Synopses & Reviews
Few, if any, thinkers and writers today would have the imagination, the breadth of knowledge, and the literary skill to conceive of a powerful secular alternative to the Bible. But that is exactly what A. C. Grayling has done, creating a nonreligious Bible drawn from the wealth of secular literature and philosophy in both Western and Eastern traditions, using the same techniques of editing, redaction, and adaptation that produced the holy books of the Judeo-Christian and Islamic religions.
The Good Book consciously takes its design and presentation from the Bible, in the beauty of its language and its arrangement into short chapters and verses, offering to the nonreligious seeker all the wisdom, insight, solace, inspiration, and perspective of various secular humanist traditions. Organized in twelve main sections, The Good Book opens with meditations on the origin and progress of the world and human life in it, then devotes attention to the question of how life should be lived, how we relate to one another, and how vicissitudes are to be faced and joys appreciated. Inspired by the work of Herodotus and Lucretius, Confucius and Mencius, Seneca and Cicero, Montaigne, Bacon, and so many others, The Good Book will fulfill its audacious purpose in every way.
Published on the four hundredth anniversary of the King James Bible, The Good Book is a work of extraordinary audacity from a remarkable thinker—a secular humanist Bible drawn from the wisdom and inspiration in the world's great literature.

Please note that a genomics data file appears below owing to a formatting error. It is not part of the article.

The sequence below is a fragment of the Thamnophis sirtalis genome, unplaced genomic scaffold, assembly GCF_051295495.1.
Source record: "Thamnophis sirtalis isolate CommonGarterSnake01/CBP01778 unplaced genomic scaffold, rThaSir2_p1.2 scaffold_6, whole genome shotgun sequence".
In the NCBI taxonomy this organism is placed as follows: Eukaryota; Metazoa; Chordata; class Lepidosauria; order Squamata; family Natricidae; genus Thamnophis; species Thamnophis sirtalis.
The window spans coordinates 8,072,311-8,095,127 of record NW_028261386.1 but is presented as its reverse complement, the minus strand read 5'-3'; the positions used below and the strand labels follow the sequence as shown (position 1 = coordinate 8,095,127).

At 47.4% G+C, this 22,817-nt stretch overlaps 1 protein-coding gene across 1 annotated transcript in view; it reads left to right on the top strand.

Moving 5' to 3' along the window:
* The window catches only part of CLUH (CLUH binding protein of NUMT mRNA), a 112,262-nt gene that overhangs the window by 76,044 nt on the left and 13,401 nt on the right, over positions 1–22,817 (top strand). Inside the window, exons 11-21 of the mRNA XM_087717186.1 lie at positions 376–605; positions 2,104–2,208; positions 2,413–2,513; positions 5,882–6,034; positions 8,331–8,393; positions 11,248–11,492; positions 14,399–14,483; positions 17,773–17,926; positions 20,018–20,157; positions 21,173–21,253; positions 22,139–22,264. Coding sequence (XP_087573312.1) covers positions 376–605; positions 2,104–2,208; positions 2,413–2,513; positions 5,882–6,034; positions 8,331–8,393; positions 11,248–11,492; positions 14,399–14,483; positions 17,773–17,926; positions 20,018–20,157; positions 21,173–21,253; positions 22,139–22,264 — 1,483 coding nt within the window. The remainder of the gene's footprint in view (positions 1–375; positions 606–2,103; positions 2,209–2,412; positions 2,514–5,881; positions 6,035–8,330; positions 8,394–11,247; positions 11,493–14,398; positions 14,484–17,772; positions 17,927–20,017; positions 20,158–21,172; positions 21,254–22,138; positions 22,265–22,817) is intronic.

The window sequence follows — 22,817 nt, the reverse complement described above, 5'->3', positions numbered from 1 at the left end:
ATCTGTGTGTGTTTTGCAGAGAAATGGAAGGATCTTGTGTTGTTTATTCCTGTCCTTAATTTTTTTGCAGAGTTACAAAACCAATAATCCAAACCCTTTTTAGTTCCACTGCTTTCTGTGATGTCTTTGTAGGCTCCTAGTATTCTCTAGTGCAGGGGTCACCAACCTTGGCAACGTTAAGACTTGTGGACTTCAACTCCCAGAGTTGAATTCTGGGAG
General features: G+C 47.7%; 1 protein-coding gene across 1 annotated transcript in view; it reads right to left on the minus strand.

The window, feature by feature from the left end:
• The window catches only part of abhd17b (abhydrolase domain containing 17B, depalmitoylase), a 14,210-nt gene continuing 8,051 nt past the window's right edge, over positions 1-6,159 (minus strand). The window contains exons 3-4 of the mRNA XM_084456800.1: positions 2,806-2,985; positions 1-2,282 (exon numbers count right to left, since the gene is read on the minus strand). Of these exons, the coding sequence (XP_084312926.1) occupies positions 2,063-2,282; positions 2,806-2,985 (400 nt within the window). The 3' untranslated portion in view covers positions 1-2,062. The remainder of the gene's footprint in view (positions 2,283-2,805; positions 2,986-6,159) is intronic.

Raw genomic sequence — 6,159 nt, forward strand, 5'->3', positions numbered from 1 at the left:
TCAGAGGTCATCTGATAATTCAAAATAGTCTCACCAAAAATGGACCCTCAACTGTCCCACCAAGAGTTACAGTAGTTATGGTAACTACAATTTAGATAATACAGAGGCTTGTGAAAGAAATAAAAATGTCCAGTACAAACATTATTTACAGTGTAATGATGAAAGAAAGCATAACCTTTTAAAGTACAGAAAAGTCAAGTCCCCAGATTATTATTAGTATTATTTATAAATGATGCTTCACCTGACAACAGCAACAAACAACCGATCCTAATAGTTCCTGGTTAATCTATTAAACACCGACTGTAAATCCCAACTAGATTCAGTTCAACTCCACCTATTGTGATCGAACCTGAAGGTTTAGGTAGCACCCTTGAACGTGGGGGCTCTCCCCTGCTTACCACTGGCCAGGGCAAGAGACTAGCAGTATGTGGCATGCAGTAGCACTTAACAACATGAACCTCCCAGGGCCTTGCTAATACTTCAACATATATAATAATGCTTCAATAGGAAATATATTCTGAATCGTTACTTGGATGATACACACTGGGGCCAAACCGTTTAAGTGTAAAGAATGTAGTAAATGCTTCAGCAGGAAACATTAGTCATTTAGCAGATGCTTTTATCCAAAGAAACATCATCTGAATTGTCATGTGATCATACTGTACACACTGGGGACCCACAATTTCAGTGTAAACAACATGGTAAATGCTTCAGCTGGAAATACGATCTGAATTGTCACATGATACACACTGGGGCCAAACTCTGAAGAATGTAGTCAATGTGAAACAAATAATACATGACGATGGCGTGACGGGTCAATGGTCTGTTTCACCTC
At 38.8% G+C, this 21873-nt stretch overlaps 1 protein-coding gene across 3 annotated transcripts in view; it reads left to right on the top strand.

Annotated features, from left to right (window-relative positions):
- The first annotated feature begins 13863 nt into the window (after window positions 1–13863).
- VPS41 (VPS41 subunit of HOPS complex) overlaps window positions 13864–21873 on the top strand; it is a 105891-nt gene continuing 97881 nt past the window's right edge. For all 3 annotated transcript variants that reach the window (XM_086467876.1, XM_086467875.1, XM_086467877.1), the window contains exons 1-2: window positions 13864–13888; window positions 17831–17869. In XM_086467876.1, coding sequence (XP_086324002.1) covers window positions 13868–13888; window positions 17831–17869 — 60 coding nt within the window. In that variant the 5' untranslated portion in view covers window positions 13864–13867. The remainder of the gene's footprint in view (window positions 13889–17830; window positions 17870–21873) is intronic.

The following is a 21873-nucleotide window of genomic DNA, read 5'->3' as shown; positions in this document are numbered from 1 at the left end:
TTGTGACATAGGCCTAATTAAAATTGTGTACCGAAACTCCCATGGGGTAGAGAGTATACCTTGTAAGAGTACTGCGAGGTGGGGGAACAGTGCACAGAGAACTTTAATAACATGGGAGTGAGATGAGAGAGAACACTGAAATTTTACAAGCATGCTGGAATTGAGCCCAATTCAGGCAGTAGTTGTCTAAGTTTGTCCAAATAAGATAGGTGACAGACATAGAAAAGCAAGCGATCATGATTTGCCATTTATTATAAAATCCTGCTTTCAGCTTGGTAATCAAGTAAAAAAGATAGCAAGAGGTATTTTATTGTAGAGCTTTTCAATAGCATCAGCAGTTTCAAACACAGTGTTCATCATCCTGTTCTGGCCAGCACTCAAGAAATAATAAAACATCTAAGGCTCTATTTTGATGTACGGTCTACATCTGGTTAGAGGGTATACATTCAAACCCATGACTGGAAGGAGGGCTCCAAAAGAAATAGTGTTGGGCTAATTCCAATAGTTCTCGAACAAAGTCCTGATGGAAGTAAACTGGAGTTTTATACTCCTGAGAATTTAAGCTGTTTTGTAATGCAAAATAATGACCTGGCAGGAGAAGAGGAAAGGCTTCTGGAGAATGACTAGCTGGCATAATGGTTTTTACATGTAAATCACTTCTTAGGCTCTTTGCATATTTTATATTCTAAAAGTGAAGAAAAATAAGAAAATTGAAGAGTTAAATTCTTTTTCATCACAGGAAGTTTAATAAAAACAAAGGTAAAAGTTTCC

About the Author
A. C. Grayling is a professor of philosophy at Birkbeck College, University of London. He is the author of the acclaimed Among the Dead Cities, Descartes, Toward the Light of Liberty, Meditations for the Humanist, and Thinking of Answers. A fellow of the World Economic Forum and past chairman of the human rights organization June Fourth, he contributes frequently to the Times (London), the Financial Times, and the Economist, among other publications. Grayling's play Grace, co-written with Mick Gordon, was acclaimed in London and New York. He lives in London. Michael Page has been recording audiobooks since 1984 and has over two hundred titles to his credit. He has won several AudioFile Earphones Awards, including for The War That Killed Achilles by Caroline Alexander and The Lies of Locke Lamora by Scott Lynch. As a professional actor, Michael has performed regularly since 1998 with the Peterborough Players in Peterborough, New Hampshire. He is currently a professor of theater at Calvin College in Grand Rapids, Michigan, where he lives with his wife, Jane, and two daughters, Camilla and Chloe (when they are not away at college). He has a particular interest in Shakespeare and Eastern European theater and travels frequently to Hungary and Romania.